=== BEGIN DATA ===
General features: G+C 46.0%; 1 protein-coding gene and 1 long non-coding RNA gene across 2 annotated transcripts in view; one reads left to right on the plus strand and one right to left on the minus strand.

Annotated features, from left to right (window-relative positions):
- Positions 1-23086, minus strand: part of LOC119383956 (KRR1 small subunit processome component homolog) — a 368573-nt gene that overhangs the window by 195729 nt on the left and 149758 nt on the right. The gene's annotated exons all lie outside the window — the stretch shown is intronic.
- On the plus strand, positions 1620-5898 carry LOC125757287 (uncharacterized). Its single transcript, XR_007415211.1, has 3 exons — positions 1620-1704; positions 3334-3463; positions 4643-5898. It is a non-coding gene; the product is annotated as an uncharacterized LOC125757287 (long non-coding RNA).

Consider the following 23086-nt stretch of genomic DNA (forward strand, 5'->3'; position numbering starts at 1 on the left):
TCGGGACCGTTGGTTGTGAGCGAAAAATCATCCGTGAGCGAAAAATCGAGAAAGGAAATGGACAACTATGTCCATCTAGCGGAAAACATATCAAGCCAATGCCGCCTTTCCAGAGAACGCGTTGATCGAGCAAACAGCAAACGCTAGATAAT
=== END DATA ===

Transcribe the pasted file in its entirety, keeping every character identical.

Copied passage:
General features: G+C 46.0%; 1 protein-coding gene and 1 long non-coding RNA gene across 2 annotated transcripts in view; one reads left to right on the plus strand and one right to left on the minus strand.

Annotated features, from left to right (window-relative positions):
- Positions 1-23086, minus strand: part of LOC119383956 (KRR1 small subunit processome component homolog) — a 368573-nt gene that overhangs the window by 195729 nt on the left and 149758 nt on the right. The gene's annotated exons all lie outside the window — the stretch shown is intronic.
- On the plus strand, positions 1620-5898 carry LOC125757287 (uncharacterized). Its single transcript, XR_007415211.1, has 3 exons — positions 1620-1704; positions 3334-3463; positions 4643-5898. It is a non-coding gene; the product is annotated as an uncharacterized LOC125757287 (long non-coding RNA).

Consider the following 23086-nt stretch of genomic DNA (forward strand, 5'->3'; position numbering starts at 1 on the left):
TCGGGACCGTTGGTTGTGAGCGAAAAATCATCCGTGAGCGAAAAATCGAGAAAGGAAATGGACAACTATGTCCATCTAGCGGAAAACATATCAAGCCAATGCCGCCTTTCCAGAGAACGCGTTGATCGAGCAAACAGCAAACGCTAGATAAT